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Local keyboardist remembered

From the first time he pulled himself onto a piano stool at the age of three and picked out a melody, Kris Skidmore was obsessed with keyboards.

When a car accident at the age of 15 left his hands partially paralyzed, he relearned how to play the piano by tying sticks to his hands so that they wouldn’t flop off the keyboard.

In his middle age, he jammed with friends, played at weddings and church services, and recorded his own compositions daily.



Last week, the Grass Valley musician and teacher died in his sleep after a recording session in his home studio. He was 51.

Skidmore’s friends will honor his memory at a jam session and memorial at the Miner’s Foundry on Nov. 15, and are planning another event at the Nevada City United Methodist Church later in the month.




Skidmore was born on Oct. 27, 1954, in Bakersfield. His father, Keith Skidmore, was an architect and his mother, Mary Alice Skidmore, was a violinist who had once played in professional orchestras. When Skidmore was in junior high school, his family moved to Sacramento.

In the early 1980s he relocated to Grass Valley and settled into the musical scene, playing at open microphone nights at places like the now-defunct Mad Dogs & Englishman’s Bar in Nevada City. On Sundays, he could be found on stage at the Nevada City United Methodist Church, riffing with the band during the contemporary service.

After his childhood accident, Skidmore could no longer play complex pieces that he had performed before, according to his brother, Erik Skidmore. However, he made up for lost dexterity with a positive attitude.

“He found other ways to play, even though the music was not as complex,” Erik Skidmore said.

Friends expressed their admiration for Skidmore’s pluck, both at and away from the keyboard.

“He always had a positive attitude despite his handicap,” said Tom Menig, who started playing music with Skidmore in 1985.

Bill Lewis, who helped Skidmore cart his substantial equipment to and from gigs, described his work as “ethereal.”

“He had a totally unique style,” Lewis said. “He’s got quite a following in this town.”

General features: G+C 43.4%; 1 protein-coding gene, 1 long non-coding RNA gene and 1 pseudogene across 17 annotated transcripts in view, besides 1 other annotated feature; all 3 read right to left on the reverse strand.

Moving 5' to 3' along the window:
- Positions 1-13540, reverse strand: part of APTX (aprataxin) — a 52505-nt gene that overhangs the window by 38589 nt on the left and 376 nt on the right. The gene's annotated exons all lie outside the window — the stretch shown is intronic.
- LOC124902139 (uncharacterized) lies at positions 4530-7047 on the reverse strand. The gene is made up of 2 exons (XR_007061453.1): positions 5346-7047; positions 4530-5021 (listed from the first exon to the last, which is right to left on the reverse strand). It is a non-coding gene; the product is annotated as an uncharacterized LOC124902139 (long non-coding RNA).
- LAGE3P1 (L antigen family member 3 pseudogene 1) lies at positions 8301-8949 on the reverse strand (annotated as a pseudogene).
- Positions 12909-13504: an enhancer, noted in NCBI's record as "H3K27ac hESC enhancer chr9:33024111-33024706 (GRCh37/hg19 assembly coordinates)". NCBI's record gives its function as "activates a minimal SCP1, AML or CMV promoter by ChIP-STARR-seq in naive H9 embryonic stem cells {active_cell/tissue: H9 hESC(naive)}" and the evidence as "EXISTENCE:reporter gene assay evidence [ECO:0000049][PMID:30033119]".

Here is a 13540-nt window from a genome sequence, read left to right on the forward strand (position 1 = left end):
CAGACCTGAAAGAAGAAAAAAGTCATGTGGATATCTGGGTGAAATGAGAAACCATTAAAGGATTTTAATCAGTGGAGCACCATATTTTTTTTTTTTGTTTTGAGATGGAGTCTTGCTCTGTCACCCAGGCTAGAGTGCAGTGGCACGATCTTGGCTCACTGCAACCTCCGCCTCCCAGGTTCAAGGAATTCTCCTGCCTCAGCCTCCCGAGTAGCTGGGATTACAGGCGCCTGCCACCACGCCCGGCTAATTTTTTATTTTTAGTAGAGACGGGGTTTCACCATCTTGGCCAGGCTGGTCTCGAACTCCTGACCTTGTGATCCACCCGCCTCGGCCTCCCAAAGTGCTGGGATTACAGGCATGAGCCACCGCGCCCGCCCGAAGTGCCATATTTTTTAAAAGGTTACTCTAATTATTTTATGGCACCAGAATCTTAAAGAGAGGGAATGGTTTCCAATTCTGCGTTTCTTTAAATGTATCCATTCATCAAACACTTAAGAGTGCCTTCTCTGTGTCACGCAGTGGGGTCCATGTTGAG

Besides his own recordings, Skidmore played keyboards on recordings by Hilary Stagg and the group Paul Kamm and Eleanor McDonald. He also scored a soundtrack for “Stories of the Yuba,” a film by Gregg Schiffner.

An obsessive collector of keyboards, Skidmore could not turn down an offer of a Hammond B3 organ, no matter what condition it was in. Menig said Skidmore’s collection totaled 20 electronic keyboards, 15 Hammond organs and a grand piano.

His prized organ had once belonged to Grateful Dead keyboardist Brent Mydland. In the early 1990s, Skidmore was mistakenly given permission by Mydland’s wife to record a CD of one of Mydland’s compositions called “When I Think Back,” which had not been recorded by the Dead.

Skidmore spent two years recording before he discovered that the band still owned the rights to the song. One thousand copies from the pressing ended up in boxes in his basement, unsellable.

Skidmore also collected ’60s psychedelic posters and rose quartz rocks. His fascination with mines and mining was one reason why he was attracted to Nevada County, his brother said.

On Monday, Skidmore was found dead in his home by his friend Randi Soule. He appeared to have died in his sleep after taking a break from a recording session, Soule said, because his recording machine was still on.

Skidmore’s cause of death is not yet known. A toxicology report from his autopsy is still pending from Hooper and Weaver Mortuary.

Skidmore is survived by his brother, Erik Skidmore, of Fresno.

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To contact Staff Writer Jill Bauerle, e-mail jillb@theunion.com or call 477-4219.

Skidmore memorial service

A memorial and musical performance for the late Kris Skidmore will take place at 7 p.m. Nov. 15 at the Miners Foundry, 325 Spring St., Nevada City. A potluck dinner will be served.


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